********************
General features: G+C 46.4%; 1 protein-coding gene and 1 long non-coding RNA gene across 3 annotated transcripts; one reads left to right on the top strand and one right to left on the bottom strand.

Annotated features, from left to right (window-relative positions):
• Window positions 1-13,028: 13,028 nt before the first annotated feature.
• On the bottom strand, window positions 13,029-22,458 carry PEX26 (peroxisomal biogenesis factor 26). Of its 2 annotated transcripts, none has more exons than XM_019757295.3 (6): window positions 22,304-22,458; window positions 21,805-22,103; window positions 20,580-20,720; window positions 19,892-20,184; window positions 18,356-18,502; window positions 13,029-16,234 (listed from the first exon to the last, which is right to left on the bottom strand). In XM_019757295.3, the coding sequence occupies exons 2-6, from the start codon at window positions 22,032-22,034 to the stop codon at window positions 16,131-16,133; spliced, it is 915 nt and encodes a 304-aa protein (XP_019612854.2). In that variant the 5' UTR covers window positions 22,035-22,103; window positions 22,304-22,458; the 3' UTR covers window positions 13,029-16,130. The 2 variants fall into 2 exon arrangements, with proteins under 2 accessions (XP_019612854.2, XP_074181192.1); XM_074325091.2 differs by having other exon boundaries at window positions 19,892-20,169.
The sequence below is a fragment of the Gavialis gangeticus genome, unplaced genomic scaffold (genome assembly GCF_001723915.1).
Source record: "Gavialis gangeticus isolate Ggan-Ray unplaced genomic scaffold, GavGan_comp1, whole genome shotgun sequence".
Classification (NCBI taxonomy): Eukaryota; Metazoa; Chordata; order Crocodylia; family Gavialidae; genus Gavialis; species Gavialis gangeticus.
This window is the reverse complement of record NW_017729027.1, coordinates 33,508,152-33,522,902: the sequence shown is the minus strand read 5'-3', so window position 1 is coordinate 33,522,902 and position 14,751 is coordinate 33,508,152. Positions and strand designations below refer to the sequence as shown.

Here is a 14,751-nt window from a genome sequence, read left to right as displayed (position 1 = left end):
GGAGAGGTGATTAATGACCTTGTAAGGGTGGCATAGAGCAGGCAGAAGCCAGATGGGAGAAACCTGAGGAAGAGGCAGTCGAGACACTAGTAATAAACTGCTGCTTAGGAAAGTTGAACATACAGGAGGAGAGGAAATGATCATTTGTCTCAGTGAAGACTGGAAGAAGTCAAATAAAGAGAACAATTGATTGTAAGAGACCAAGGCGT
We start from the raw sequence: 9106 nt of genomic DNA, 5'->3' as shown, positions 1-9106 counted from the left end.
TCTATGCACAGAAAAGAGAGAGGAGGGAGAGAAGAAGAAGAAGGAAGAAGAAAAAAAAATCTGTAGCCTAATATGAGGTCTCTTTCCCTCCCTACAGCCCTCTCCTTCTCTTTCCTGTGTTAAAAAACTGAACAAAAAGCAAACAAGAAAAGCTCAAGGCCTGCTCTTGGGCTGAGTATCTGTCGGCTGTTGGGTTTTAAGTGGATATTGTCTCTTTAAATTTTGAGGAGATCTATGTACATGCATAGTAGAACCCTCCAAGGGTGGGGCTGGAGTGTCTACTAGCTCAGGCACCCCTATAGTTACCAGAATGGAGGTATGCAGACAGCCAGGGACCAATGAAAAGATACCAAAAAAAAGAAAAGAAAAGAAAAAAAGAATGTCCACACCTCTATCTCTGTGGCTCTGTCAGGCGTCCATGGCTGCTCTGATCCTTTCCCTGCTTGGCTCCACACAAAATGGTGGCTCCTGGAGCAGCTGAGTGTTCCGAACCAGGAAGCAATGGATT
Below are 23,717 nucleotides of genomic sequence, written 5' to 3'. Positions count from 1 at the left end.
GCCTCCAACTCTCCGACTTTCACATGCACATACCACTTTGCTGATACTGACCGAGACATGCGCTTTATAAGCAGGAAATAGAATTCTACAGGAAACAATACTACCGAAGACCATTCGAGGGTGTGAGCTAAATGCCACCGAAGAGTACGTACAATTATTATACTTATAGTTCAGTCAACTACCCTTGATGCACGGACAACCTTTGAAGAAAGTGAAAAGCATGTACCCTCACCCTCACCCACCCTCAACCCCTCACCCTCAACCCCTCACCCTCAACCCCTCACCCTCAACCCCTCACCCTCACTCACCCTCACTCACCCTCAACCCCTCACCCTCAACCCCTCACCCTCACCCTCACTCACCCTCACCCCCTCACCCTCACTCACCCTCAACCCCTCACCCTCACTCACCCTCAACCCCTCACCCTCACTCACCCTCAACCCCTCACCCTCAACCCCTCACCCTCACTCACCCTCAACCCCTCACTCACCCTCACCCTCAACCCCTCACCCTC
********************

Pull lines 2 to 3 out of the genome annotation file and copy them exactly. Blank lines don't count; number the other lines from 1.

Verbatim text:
Annotated features, from left to right (window-relative positions):
• Window positions 1-13,028: 13,028 nt before the first annotated feature.